Tuesday, October 15, 2013
Richard Florida worries that people aren't moving to places with the strongest rates of growth:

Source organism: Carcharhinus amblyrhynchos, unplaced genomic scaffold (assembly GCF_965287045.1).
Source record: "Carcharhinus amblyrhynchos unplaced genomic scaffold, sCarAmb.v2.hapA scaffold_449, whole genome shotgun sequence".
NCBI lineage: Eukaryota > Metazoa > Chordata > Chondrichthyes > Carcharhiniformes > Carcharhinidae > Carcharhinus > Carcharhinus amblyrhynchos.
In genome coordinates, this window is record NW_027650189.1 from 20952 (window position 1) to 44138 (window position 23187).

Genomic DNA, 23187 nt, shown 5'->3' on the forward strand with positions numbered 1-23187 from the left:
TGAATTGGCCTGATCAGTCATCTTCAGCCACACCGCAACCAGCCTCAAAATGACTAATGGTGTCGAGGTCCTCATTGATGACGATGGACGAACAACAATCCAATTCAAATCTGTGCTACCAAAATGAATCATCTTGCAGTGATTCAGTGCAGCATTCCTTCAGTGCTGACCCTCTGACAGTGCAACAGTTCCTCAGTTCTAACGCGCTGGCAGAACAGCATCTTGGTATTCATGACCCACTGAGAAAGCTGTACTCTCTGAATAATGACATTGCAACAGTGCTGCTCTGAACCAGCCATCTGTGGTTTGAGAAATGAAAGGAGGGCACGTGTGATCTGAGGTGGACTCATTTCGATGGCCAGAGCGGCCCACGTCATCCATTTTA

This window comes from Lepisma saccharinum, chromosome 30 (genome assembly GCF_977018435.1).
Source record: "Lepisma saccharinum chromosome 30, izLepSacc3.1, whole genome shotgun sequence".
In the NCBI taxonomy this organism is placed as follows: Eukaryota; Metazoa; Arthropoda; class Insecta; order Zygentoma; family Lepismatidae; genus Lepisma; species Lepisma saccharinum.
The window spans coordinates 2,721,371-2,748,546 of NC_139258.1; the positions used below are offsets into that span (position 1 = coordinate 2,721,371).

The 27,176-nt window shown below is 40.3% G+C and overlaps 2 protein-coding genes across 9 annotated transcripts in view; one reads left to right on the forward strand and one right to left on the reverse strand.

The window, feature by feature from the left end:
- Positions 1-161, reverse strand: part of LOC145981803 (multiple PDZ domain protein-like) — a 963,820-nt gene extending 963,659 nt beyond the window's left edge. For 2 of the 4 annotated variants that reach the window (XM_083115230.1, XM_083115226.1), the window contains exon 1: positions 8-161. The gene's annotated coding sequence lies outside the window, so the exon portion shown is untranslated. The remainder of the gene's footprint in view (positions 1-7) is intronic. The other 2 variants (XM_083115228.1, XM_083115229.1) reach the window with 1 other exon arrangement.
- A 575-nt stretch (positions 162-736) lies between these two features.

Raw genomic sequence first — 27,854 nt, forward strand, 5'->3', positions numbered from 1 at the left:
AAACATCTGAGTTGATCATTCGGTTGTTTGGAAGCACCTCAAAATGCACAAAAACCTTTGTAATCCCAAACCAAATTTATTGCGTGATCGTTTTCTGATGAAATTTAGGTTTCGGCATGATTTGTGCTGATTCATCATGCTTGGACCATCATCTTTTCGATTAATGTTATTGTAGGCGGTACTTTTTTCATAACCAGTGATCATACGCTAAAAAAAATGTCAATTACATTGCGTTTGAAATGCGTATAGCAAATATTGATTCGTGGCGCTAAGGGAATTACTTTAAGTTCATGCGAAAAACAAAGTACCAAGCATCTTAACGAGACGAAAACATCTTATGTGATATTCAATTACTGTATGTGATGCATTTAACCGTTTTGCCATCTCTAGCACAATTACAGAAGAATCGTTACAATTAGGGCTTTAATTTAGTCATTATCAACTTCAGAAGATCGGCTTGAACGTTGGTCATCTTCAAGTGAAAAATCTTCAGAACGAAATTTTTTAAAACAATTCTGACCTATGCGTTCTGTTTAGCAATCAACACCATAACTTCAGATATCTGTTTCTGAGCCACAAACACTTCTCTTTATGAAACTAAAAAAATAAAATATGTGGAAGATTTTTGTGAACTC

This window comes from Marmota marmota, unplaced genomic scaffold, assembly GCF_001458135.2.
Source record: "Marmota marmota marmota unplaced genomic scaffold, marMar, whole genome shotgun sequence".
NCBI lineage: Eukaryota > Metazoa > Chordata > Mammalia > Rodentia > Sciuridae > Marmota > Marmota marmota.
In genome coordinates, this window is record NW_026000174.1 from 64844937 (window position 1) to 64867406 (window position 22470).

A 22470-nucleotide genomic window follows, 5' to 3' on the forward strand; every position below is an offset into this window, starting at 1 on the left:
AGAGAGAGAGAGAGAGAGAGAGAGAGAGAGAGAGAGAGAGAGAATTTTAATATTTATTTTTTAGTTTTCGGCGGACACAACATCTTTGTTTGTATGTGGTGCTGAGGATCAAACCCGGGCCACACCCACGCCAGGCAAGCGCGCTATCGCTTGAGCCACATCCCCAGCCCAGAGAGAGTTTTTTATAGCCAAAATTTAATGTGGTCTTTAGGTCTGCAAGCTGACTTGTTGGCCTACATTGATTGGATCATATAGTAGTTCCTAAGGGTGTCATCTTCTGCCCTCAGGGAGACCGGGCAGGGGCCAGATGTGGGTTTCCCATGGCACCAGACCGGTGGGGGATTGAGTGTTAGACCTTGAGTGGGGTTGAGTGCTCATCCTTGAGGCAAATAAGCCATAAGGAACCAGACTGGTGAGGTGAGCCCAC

The disconnect between population growth and productivity growth is striking. Palm Coast, Florida, which leads the country in population growth, also has the lowest level of productivity growth of any metro in the country. Cape Coral, Florida, with the fifth highest level of population growth, logged the second lowest level of productivity growth. Myrtle Beach which is sixth in population growth had the eighth lowest level of productivity growth. Only one of the top 10 leading population growth metros broke into the top 100 in terms of productivity growth, Austin in 64th place. Six of out of the top 10 metros with the highest rates of population growth saw real declines in productivity over the course of the decade. And the average rate of economic growth across these top 10 metros was also negative, (-0.53 percent per year) and beneath the U.S. metro average (of 0.48 percent annually). When it comes to fast growing large metros, Houston and Atlanta both experienced considerable population growth rates over the past decade, while seeing real declines in productivity over the period.